I am reminded of one of the top two or three road trips Kim and I have ever taken together. It was several years ago on Veterans Day weekend and we were traveling to visit my brother who lived in West Virginia at the time. It was the kind of perfectly clear day you get at that time of year, with a cloudless blue sky and the sun illuminating everything with a golden autumn glow. The route we chose took us through the Shenandoah Valley of Virginia… and it was spectacular. Although it was late in the season and somewhat past the peak of fall color, there was still plenty of foliage, often a rich, reddish cinnamon brown. The roads through the mountains had many twists and turns, and it seemed that there was a breathtaking, gorgeous mountain view around every curve… and that is at least partially my point. We stopped to take in the glorious view at several places, and we might have been tempted to stay at any of those places indefinitely. But if we had stayed indefinitely at any of those places, we would have missed many other spectacular views, and we might never have completed the journey to my brother’s that we had set out to accomplish.

Do you ever have those moments that you wish could just last forever? Have you ever had a time on the mountaintop that you never wanted to end? Do you sometimes wish that things would stay the same and not change, or even that you could go back to the way things used to be? In our story today the disciples of Jesus have one of those ‘forever’ moments, or at least one they wanted to last forever. Peter, James and John, see a glorious vision of a transfigured Jesus along with arguably the two greatest heroes of their faith, Moses and Elijah.

It is not easy for us to imagine what this experience must have been like for them, because it is unlike anything any of us have experienced. But I think we can all agree, this would have blown those disciples away. Peter is so overwhelmed he doesn’t know what to do, other than offer to set up tents so that they can all camp out there indefinitely. Jesus never responds to Peter’s offer, but a cloud envelops them, and the voice of God says, “This is my beloved Son, with whom I am well pleased; listen to him.” And apparently none of them says another word about it, until after Jesus accomplishes what he had set out to accomplish.

If we were to keep reading Matthew 17 we would see that no sooner do Jesus and the three disciples get down from the mountain then they come to a crowd and are met by a man whose son is possessed by a demon. Jesus casts out the demon and heals the boy, and then he urges his disciples to have the kind of faith that can move mountains. But we should ask, what if Peter had succeeded in getting Jesus to camp up there on the mountain? What would have happened to the boy if they had stayed up there indefinitely? And what about the crowds in the valley? Would they not have been deprived of their own glimpse of the majesty of God if Jesus and the disciples had stayed on top of the mountain?

And of course that is not the only implication, by any means. Remember that Jesus was on his journey toward Easter. His death on the cross for our sins, his resurrection that overcame sin and death, his ascension to the right hand of God where he is even now interceding on our behalf—where would all of that be; where would we be, if Jesus never came down from that mountain? Jesus would not have accomplished what he had come to accomplish if he had stayed up on that mountaintop with Moses, Elijah, and the three disciples.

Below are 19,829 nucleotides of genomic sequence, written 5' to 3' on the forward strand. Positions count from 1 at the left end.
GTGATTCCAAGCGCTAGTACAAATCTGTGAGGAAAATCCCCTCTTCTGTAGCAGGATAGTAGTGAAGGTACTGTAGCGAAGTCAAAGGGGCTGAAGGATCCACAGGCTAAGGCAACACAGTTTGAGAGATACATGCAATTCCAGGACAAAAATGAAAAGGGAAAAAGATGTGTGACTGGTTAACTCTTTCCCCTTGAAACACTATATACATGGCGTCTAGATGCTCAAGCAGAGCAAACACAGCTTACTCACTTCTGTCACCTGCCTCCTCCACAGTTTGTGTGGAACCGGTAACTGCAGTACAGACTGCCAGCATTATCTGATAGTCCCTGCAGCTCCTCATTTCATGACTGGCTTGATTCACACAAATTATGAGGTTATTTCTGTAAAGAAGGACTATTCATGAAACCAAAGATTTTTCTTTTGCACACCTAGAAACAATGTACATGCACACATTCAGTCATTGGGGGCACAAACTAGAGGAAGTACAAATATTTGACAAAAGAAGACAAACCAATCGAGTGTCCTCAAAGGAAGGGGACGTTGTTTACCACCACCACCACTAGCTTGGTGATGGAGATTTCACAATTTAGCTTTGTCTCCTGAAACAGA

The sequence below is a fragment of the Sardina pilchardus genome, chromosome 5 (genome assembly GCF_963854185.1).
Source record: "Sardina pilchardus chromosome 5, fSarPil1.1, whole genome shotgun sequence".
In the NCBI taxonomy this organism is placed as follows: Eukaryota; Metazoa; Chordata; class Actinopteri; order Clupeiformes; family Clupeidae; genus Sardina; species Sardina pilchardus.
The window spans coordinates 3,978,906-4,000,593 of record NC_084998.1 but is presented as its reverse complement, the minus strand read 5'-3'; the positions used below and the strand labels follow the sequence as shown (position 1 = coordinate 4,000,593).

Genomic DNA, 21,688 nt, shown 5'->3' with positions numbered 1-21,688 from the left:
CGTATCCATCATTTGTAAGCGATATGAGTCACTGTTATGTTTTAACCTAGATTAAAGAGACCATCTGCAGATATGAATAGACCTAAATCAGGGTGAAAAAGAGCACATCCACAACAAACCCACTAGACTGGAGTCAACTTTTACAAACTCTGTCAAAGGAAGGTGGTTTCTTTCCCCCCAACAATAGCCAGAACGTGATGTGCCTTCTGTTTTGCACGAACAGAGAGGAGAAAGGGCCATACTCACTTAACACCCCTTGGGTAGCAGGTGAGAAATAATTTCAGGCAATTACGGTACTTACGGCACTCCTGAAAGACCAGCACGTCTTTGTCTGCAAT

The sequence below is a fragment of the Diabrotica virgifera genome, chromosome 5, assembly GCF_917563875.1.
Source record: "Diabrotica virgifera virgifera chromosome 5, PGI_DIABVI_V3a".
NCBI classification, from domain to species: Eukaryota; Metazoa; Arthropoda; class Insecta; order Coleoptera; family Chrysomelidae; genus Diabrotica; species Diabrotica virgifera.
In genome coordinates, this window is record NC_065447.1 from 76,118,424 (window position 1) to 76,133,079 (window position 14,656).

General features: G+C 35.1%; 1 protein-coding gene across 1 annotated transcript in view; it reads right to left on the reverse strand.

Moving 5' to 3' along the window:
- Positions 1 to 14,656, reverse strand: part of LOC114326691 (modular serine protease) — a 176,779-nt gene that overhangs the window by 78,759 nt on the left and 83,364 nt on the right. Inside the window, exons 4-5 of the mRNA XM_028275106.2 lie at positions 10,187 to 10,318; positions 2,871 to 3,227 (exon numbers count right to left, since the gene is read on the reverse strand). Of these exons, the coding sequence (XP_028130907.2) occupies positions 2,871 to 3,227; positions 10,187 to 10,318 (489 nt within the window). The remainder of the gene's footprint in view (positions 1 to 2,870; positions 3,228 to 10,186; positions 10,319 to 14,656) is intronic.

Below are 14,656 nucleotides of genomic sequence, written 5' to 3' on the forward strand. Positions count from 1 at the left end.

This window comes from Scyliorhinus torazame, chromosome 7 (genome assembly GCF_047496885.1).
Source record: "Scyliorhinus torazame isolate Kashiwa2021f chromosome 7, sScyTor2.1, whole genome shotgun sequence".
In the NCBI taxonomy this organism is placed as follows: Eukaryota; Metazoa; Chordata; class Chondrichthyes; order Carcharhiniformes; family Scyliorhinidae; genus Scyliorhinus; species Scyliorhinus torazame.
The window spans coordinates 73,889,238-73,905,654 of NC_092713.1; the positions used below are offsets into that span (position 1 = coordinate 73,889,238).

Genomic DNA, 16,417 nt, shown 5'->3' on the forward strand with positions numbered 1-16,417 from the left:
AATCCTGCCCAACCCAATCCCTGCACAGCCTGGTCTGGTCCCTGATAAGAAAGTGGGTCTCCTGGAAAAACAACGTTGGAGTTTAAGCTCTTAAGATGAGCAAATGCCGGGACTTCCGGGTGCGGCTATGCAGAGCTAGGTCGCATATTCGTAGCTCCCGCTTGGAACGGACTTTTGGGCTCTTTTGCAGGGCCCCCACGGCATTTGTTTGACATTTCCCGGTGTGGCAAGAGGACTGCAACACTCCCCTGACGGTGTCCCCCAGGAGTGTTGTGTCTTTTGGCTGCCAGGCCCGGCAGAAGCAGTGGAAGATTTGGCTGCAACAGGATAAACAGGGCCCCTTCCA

And what about our mountaintop experiences? Remember the questions I asked earlier: Do you ever have moments that you wish could just last forever? Have you ever had a time on the mountaintop that you never wanted to end?

Do you sometimes wish that things would stay the same and not change, or even that you could go back to the way things used to be? I think this story has something to say about that kind of wishful thinking.

Our mountaintop experiences are designed by God not just to give us warm and fuzzy feelings —they are designed to fill us with the Spirit of God so that we have the courage and strength to do the work of the kingdom in the valley. That is the real point of the mountaintop, the purpose for having mountaintop experiences. We might want our mountaintop experiences to last forever, but they are not meant to last forever. They are but momentary glimpses of glory, to inspire and sustain us for the battle down in the demon-possessed valley.

It is all too easy at times to look at the needs of the world, at all those whose lives have been marred by demons of addiction and dis-ease, at all the sin and brokenness and disaster and pain and sorrow in the world, and to lose hope in the face of it all. Even among people of faith, we can lose sight of the Gospel vision and conclude that the world is beyond saving. The point of our mountaintop experiences is so that we can remember them when God seems far away and life seems empty and useless.

They may happen when we literally stand on the top of a mountain and are captivated by the view. They may happen when we witness the birth of a child, or the death of a saint. They may happen when we have an intimate conversation or a family meal. They may happen on a Walk to Emmaus or during a church service or in a quiet room during prayer. But whenever and however our mountaintop experiences happen, they remind us that there is a deeper reality beyond the everyday mess that our lives and the world can often seem to be. They give us a glimpse of the divine, and that glimpse gives us the hope of the eternal glory that is our destination. Let us pray.

Thank you, O God, for sending your beloved Son to save us from our sins. You have given us glimpses of his glory and our destination. Help us by the power of the Holy Spirit to bear witness to him by living transformed lives in this life that help to bring about the transformation of the world you love.

In the name of the Father and the Son and the Holy Spirit. Amen.